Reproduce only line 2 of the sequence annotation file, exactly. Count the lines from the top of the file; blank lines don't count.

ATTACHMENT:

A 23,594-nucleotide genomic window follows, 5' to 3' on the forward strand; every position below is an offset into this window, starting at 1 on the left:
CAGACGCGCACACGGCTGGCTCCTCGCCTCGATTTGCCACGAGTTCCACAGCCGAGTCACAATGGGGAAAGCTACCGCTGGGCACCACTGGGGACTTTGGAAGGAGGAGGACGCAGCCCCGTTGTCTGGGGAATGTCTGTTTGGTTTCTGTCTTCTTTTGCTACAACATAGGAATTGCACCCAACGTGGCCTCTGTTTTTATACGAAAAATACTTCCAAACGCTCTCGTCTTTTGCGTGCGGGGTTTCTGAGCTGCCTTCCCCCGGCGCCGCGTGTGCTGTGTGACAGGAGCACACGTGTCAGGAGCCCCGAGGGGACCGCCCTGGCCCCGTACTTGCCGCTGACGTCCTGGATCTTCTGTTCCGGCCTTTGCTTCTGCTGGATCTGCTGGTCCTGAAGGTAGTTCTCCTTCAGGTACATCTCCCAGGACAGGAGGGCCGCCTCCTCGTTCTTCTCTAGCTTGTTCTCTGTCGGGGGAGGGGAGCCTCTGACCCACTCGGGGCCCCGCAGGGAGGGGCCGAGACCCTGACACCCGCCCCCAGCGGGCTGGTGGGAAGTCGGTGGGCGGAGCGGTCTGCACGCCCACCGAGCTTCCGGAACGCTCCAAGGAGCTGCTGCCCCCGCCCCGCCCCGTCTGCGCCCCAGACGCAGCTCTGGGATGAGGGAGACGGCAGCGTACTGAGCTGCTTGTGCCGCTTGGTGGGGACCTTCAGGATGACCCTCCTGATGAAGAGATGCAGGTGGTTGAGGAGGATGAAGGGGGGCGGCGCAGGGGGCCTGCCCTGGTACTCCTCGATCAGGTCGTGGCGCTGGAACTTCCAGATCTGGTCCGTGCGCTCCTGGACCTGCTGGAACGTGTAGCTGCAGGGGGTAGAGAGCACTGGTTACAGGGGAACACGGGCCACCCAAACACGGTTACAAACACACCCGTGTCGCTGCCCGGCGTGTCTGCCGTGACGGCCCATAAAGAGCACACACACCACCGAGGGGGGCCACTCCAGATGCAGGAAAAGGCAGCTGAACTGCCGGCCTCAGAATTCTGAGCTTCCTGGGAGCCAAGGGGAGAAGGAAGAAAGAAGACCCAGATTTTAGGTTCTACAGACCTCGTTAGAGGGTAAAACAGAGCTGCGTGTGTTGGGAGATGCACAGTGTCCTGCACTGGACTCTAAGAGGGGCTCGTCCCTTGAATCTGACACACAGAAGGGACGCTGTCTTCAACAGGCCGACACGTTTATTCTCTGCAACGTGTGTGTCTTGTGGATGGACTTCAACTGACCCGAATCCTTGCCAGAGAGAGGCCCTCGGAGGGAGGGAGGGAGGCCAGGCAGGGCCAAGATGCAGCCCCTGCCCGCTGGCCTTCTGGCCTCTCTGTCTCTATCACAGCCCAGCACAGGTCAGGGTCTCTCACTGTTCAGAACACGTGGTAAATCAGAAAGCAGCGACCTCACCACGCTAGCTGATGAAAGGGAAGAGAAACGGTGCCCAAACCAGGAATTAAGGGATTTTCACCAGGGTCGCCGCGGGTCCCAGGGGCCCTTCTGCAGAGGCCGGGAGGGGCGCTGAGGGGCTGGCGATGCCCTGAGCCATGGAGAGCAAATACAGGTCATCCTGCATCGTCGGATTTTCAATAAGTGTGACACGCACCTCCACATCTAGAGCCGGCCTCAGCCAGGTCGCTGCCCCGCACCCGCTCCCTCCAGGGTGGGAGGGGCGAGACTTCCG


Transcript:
CAGACGCGCACACGGCTGGCTCCTCGCCTCGATTTGCCACGAGTTCCACAGCCGAGTCACAATGGGGAAAGCTACCGCTGGGCACCACTGGGGACTTTGGAAGGAGGAGGACGCAGCCCCGTTGTCTGGGGAATGTCTGTTTGGTTTCTGTCTTCTTTTGCTACAACATAGGAATTGCACCCAACGTGGCCTCTGTTTTTATACGAAAAATACTTCCAAACGCTCTCGTCTTTTGCGTGCGGGGTTTCTGAGCTGCCTTCCCCCGGCGCCGCGTGTGCTGTGTGACAGGAGCACACGTGTCAGGAGCCCCGAGGGGACCGCCCTGGCCCCGTACTTGCCGCTGACGTCCTGGATCTTCTGTTCCGGCCTTTGCTTCTGCTGGATCTGCTGGTCCTGAAGGTAGTTCTCCTTCAGGTACATCTCCCAGGACAGGAGGGCCGCCTCCTCGTTCTTCTCTAGCTTGTTCTCTGTCGGGGGAGGGGAGCCTCTGACCCACTCGGGGCCCCGCAGGGAGGGGCCGAGACCCTGACACCCGCCCCCAGCGGGCTGGTGGGAAGTCGGTGGGCGGAGCGGTCTGCACGCCCACCGAGCTTCCGGAACGCTCCAAGGAGCTGCTGCCCCCGCCCCGCCCCGTCTGCGCCCCAGACGCAGCTCTGGGATGAGGGAGACGGCAGCGTACTGAGCTGCTTGTGCCGCTTGGTGGGGACCTTCAGGATGACCCTCCTGATGAAGAGATGCAGGTGGTTGAGGAGGATGAAGGGGGGCGGCGCAGGGGGCCTGCCCTGGTACTCCTCGATCAGGTCGTGGCGCTGGAACTTCCAGATCTGGTCCGTGCGCTCCTGGACCTGCTGGAACGTGTAGCTGCAGGGGGTAGAGAGCACTGGTTACAGGGGAACACGGGCCACCCAAACACGGTTACAAACACACCCGTGTCGCTGCCCGGCGTGTCTGCCGTGACGGCCCATAAAGAGCACACACACCACCGAGGGGGGCCACTCCAGATGCAGGAAAAGGCAGCTGAACTGCCGGCCTCAGAATTCTGAGCTTCCTGGGAGCCAAGGGGAGAAGGAAGAAAGAAGACCCAGATTTTAGGTTCTACAGACCTCGTTAGAGGGTAAAACAGAGCTGCGTGTGTTGGGAGATGCACAGTGTCCTGCACTGGACTCTAAGAGGGGCTCGTCCCTTGAATCTGACACACAGAAGGGACGCTGTCTTCAACAGGCCGACACGTTTATTCTCTGCAACGTGTGTGTCTTGTGGATGGACTTCAACTGACCCGAATCCTTGCCAGAGAGAGGCCCTCGGAGGGAGGGAGGGAGGCCAGGCAGGGCCAAGATGCAGCCCCTGCCCGCTGGCCTTCTGGCCTCTCTGTCTCTATCACAGCCCAGCACAGGTCAGGGTCTCTCACTGTTCAGAACACGTGGTAAATCAGAAAGCAGCGACCTCACCACGCTAGCTGATGAAAGGGAAGAGAAACGGTGCCCAAACCAGGAATTAAGGGATTTTCACCAGGGTCGCCGCGGGTCCCAGGGGCCCTTCTGCAGAGGCCGGGAGGGGCGCTGAGGGGCTGGCGATGCCCTGAGCCATGGAGAGCAAATACAGGTCATCCTGCATCGTCGGATTTTCAATAAGTGTGACACGCACCTCCACATCTAGAGCCGGCCTCAGCCAGGTCGCTGCCCCGCACCCGCTCCCTCCAGGGTGGGAGGGGCGAGACTTCCG